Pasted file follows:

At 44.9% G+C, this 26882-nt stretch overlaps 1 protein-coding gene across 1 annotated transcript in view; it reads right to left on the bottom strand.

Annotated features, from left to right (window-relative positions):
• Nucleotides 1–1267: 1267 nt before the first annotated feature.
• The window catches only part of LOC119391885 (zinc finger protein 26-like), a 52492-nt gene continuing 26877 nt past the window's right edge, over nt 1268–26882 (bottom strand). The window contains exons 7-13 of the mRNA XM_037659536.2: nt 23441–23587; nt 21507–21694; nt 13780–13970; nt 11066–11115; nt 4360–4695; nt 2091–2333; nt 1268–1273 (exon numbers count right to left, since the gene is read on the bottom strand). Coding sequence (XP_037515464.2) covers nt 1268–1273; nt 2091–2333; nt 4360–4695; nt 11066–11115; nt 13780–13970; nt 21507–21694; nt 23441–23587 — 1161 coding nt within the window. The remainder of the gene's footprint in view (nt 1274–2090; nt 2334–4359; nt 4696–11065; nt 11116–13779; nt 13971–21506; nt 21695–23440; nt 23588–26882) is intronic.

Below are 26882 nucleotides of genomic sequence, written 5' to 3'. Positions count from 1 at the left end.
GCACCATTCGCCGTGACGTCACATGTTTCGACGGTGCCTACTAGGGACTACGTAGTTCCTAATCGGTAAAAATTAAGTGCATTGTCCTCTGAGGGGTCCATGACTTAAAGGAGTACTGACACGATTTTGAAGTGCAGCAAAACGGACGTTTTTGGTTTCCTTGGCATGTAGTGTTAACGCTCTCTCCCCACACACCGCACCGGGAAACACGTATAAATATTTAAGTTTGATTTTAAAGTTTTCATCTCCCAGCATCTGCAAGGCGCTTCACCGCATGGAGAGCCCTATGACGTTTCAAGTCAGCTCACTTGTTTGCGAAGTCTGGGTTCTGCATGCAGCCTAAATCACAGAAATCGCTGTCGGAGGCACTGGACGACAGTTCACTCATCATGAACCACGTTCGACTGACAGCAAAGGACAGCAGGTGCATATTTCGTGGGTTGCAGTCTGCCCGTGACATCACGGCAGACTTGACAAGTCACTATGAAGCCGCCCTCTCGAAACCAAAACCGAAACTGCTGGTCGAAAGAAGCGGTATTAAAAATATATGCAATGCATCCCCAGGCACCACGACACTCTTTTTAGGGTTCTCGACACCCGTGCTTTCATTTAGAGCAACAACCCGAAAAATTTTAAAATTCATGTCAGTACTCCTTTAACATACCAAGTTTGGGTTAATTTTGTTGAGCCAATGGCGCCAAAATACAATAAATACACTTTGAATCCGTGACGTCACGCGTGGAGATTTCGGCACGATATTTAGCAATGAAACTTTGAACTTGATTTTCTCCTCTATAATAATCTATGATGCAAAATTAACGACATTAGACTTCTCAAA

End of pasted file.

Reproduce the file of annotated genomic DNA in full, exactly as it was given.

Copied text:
At 44.9% G+C, this 26882-nt stretch overlaps 1 protein-coding gene across 1 annotated transcript in view; it reads right to left on the bottom strand.

Annotated features, from left to right (window-relative positions):
• Nucleotides 1–1267: 1267 nt before the first annotated feature.
• The window catches only part of LOC119391885 (zinc finger protein 26-like), a 52492-nt gene continuing 26877 nt past the window's right edge, over nt 1268–26882 (bottom strand). The window contains exons 7-13 of the mRNA XM_037659536.2: nt 23441–23587; nt 21507–21694; nt 13780–13970; nt 11066–11115; nt 4360–4695; nt 2091–2333; nt 1268–1273 (exon numbers count right to left, since the gene is read on the bottom strand). Coding sequence (XP_037515464.2) covers nt 1268–1273; nt 2091–2333; nt 4360–4695; nt 11066–11115; nt 13780–13970; nt 21507–21694; nt 23441–23587 — 1161 coding nt within the window. The remainder of the gene's footprint in view (nt 1274–2090; nt 2334–4359; nt 4696–11065; nt 11116–13779; nt 13971–21506; nt 21695–23440; nt 23588–26882) is intronic.

Below are 26882 nucleotides of genomic sequence, written 5' to 3'. Positions count from 1 at the left end.
GCACCATTCGCCGTGACGTCACATGTTTCGACGGTGCCTACTAGGGACTACGTAGTTCCTAATCGGTAAAAATTAAGTGCATTGTCCTCTGAGGGGTCCATGACTTAAAGGAGTACTGACACGATTTTGAAGTGCAGCAAAACGGACGTTTTTGGTTTCCTTGGCATGTAGTGTTAACGCTCTCTCCCCACACACCGCACCGGGAAACACGTATAAATATTTAAGTTTGATTTTAAAGTTTTCATCTCCCAGCATCTGCAAGGCGCTTCACCGCATGGAGAGCCCTATGACGTTTCAAGTCAGCTCACTTGTTTGCGAAGTCTGGGTTCTGCATGCAGCCTAAATCACAGAAATCGCTGTCGGAGGCACTGGACGACAGTTCACTCATCATGAACCACGTTCGACTGACAGCAAAGGACAGCAGGTGCATATTTCGTGGGTTGCAGTCTGCCCGTGACATCACGGCAGACTTGACAAGTCACTATGAAGCCGCCCTCTCGAAACCAAAACCGAAACTGCTGGTCGAAAGAAGCGGTATTAAAAATATATGCAATGCATCCCCAGGCACCACGACACTCTTTTTAGGGTTCTCGACACCCGTGCTTTCATTTAGAGCAACAACCCGAAAAATTTTAAAATTCATGTCAGTACTCCTTTAACATACCAAGTTTGGGTTAATTTTGTTGAGCCAATGGCGCCAAAATACAATAAATACACTTTGAATCCGTGACGTCACGCGTGGAGATTTCGGCACGATATTTAGCAATGAAACTTTGAACTTGATTTTCTCCTCTATAATAATCTATGATGCAAAATTAACGACATTAGACTTCTCAAA